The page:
BTW, the epicenter for this was Houston. The overbuilding spread to Austin and surrounding areas and when it stated to falter in Houston, Austin got sucked into it too. Don't remember about San Antonio or Dallas but Austin and Houston RE was a mess; especially commercial. "For Lease" signs everywhere yet they were still building office space like there was no tomorrow.
 
SteveR said:
Don't remember about San Antonio or Dallas but Austin and Houston RE was a mess; especially commercial.

San Antonio and DFW were affected as well.  Look at the chart wab posted earlier in this thread.  There was a brief time delay after Houston, but all 4 cities were hurt.
 
SteveR said:
It still gives me chills to remember that period of time. :p

People left their house keys in the door. They just up and left town, never to return. :eek: My neighbors did it. The house was open and there was a useless checkbook on the abandoned kitchen table. The phone had been thrown through a window and was laying outside. As a kid, it was somber exploring.

It took about 7 years to recover.
 
eridanus said:
People left their house keys in the door. They just up and left town, never to return.  :eek: My neighbors did it. The house was open and there was a useless checkbook on the abandoned kitchen table. The phone had been thrown through a window and was laying outside. As a kid, it was somber exploring.

It took about 7 years to recover.

Its according to what you mean by recover... my house value has just gone over what the previous owner to me paid for it... I got it at a 50% discount from his price... and it still went down from my purchase price by 10%...
 
I am not as pessimistic as others here regarding the outlook for TX real estate. We are under valued compared to many parts of the country, jobs markets are good, and there is no state income tax. I expect to see steady influx of folks relocating to states like Texas, both baby boomers and those in their 20-30s that want outdoor lifestyle and reasonable cost of living. Will values here decline if real estate totally tanks, yes, but I don't expect to see a huge downward correction like many states will experience. Since I live in a desirable city, that is largely built out (not having to compete with new construction), I am not concerned about seeing my home value implode.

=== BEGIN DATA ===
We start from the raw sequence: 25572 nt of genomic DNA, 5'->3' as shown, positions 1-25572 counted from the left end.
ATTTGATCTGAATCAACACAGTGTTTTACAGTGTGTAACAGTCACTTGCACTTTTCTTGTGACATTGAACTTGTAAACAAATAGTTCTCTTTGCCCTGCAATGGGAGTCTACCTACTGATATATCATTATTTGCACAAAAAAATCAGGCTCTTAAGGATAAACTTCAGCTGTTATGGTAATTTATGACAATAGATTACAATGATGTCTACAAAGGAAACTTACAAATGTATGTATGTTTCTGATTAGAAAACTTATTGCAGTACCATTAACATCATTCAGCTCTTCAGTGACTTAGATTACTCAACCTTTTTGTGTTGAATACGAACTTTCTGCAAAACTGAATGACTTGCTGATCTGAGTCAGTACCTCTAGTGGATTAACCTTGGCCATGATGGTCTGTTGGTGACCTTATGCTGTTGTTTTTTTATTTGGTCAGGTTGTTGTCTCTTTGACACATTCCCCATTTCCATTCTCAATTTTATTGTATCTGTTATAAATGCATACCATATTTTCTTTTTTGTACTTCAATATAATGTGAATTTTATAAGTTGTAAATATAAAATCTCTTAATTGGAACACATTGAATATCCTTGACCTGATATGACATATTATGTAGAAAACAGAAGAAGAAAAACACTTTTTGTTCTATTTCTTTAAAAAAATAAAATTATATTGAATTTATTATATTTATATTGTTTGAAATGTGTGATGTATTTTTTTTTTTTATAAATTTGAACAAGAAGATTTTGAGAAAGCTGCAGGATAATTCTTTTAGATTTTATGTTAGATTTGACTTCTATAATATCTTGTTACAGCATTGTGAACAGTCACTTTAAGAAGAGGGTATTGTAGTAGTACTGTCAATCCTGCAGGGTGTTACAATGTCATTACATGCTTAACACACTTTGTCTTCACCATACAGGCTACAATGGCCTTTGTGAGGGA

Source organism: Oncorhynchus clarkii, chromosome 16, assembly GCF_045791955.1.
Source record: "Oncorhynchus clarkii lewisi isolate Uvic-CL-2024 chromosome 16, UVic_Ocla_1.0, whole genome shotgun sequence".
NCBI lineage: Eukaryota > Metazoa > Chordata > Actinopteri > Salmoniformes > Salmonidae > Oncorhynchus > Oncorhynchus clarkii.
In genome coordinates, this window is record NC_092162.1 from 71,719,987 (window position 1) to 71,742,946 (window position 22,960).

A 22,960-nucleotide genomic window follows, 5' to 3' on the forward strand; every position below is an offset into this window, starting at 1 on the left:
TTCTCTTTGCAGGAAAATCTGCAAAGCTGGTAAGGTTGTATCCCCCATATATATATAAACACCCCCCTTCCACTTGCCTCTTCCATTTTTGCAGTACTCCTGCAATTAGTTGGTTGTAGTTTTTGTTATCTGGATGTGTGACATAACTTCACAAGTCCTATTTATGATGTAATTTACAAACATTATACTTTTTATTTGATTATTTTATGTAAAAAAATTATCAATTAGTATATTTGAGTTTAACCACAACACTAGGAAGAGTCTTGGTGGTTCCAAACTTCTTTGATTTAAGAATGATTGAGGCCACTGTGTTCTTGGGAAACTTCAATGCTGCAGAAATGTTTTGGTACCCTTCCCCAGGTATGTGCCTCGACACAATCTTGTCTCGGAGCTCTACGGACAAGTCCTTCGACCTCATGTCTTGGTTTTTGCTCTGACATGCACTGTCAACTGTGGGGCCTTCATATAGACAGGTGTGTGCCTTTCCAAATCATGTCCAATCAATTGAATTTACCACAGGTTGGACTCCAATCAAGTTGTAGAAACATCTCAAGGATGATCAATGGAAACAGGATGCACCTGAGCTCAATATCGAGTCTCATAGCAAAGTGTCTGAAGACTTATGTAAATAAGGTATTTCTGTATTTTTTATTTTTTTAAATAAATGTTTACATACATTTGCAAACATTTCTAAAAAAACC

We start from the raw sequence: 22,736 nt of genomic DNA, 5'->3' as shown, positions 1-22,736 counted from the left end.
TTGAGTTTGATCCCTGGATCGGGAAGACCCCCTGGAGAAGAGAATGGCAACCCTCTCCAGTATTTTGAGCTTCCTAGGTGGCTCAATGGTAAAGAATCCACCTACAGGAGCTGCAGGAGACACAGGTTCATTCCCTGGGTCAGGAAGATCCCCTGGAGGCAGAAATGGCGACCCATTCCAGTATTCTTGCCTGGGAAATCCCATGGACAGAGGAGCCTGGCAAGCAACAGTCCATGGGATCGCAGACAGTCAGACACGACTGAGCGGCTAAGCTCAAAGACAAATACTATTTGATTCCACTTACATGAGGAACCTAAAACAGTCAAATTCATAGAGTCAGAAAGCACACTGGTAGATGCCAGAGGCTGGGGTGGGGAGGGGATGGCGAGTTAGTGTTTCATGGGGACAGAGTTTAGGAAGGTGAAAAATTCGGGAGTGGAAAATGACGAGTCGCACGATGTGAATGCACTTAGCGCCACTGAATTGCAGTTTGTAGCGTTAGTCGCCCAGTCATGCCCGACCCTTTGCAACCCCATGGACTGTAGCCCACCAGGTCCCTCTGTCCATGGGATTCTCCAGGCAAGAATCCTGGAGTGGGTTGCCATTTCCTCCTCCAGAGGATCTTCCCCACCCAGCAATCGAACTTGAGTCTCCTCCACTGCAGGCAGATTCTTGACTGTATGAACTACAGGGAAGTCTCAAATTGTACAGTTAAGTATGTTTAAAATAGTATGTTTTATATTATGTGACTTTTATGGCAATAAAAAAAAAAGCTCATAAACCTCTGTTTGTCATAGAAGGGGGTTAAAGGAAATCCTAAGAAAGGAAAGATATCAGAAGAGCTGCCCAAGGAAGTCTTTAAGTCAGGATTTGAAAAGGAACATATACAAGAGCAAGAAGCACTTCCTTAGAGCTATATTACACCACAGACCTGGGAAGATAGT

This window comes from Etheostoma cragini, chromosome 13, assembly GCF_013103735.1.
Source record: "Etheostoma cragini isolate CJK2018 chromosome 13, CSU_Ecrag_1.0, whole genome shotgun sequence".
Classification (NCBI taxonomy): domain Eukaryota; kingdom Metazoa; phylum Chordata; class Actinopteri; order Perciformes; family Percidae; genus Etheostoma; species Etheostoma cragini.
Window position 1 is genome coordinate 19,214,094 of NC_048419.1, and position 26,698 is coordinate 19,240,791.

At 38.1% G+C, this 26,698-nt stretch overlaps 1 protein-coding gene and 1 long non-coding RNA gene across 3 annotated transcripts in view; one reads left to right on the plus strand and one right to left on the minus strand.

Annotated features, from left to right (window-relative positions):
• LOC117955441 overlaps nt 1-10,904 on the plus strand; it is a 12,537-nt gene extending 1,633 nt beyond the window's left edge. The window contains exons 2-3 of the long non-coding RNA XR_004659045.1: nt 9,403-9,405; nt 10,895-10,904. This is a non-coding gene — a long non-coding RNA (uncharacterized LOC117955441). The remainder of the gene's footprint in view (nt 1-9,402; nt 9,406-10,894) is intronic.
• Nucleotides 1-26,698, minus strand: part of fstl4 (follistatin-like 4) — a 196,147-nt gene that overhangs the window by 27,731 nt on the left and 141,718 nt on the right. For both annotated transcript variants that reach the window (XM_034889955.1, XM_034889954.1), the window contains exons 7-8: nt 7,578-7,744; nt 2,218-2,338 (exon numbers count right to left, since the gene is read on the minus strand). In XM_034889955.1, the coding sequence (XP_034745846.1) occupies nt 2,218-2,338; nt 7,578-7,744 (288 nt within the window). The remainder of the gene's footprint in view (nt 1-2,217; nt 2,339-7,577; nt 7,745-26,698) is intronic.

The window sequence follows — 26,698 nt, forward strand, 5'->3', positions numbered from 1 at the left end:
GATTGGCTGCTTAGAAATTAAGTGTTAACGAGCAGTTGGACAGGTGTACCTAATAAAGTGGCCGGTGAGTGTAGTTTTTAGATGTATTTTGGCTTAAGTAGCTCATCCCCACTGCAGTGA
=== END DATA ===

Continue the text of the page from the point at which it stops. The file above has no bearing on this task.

DFW
 
DFW_M5 said:
I am not as pessimistic as others here regarding the outlook for TX real estate.  We are under valued compared to many parts of the country, jobs markets are good, and there is no state income tax.  I expect to see steady influx of folks relocating to states like Texas, both baby boomers and those in their 20-30s that want outdoor lifestyle and reasonable cost of living.  Will values here decline if real estate totally tanks, yes, but I don't expect to see a huge downward correction like many states will experience.  Since I live in a desirable city, that is largely built out (not having to compete with new construction), I am not concerned about seeing my home value implode.

DFW

I think you misread the posts.. we are not saying it is about to implode... that it is still under historical values from the LAST implosion... and that if the coast 'get sick' we will feel it a bit.. but no implosion...
 
I live near Houston and this summer the price of homes in my neighborhood have jumped in a bubblesque fashion. Fortunately, the surge in home prices (from $260K to the $325K to $375K range in just one year) occurred after we successfully achieved a reduction in property taxes because home prices hadn't gone up in 6 years.

So I don't see any drop in home prices in the forseeable future, but only increases. Well, at least until all the out-of-staters moving here come to their senses and realize that $350K for a house is not a bargain, but paying way too much.
 
Texas Proud said:
I think you misread the posts.. we are not saying it is about to implode... that it is still under historical values from the LAST implosion...  and that if the coast 'get sick' we will feel it a bit..  but no implosion...

Texas Proud,  I am simply expressing my opinion in response to the original post and my observation of the tone of several of the posts in this thread.  If you don't agree with my view/comments, thats fine, but you should speak for yourself and not use the collective "we are not saying."

Cheers,

DFW